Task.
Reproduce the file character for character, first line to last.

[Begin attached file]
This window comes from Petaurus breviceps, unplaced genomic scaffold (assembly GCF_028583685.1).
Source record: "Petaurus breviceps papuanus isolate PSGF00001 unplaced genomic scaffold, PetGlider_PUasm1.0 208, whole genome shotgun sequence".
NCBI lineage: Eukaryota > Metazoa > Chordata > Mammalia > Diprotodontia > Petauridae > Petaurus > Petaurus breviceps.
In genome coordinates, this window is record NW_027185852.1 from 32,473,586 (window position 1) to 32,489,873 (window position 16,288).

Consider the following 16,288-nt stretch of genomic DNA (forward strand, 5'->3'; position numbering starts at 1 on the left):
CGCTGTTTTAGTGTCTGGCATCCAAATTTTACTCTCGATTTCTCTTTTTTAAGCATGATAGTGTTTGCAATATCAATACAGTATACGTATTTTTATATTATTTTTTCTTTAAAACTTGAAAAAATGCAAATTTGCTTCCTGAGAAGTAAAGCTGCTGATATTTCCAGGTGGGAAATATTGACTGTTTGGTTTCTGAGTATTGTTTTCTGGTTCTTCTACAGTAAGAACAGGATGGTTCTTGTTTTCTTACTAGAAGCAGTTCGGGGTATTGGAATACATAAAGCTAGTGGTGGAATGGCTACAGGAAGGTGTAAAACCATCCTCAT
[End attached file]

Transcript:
This window comes from Petaurus breviceps, unplaced genomic scaffold (assembly GCF_028583685.1).
Source record: "Petaurus breviceps papuanus isolate PSGF00001 unplaced genomic scaffold, PetGlider_PUasm1.0 208, whole genome shotgun sequence".
NCBI lineage: Eukaryota > Metazoa > Chordata > Mammalia > Diprotodontia > Petauridae > Petaurus > Petaurus breviceps.
In genome coordinates, this window is record NW_027185852.1 from 32,473,586 (window position 1) to 32,489,873 (window position 16,288).

Consider the following 16,288-nt stretch of genomic DNA (forward strand, 5'->3'; position numbering starts at 1 on the left):
CGCTGTTTTAGTGTCTGGCATCCAAATTTTACTCTCGATTTCTCTTTTTTAAGCATGATAGTGTTTGCAATATCAATACAGTATACGTATTTTTATATTATTTTTTCTTTAAAACTTGAAAAAATGCAAATTTGCTTCCTGAGAAGTAAAGCTGCTGATATTTCCAGGTGGGAAATATTGACTGTTTGGTTTCTGAGTATTGTTTTCTGGTTCTTCTACAGTAAGAACAGGATGGTTCTTGTTTTCTTACTAGAAGCAGTTCGGGGTATTGGAATACATAAAGCTAGTGGTGGAATGGCTACAGGAAGGTGTAAAACCATCCTCAT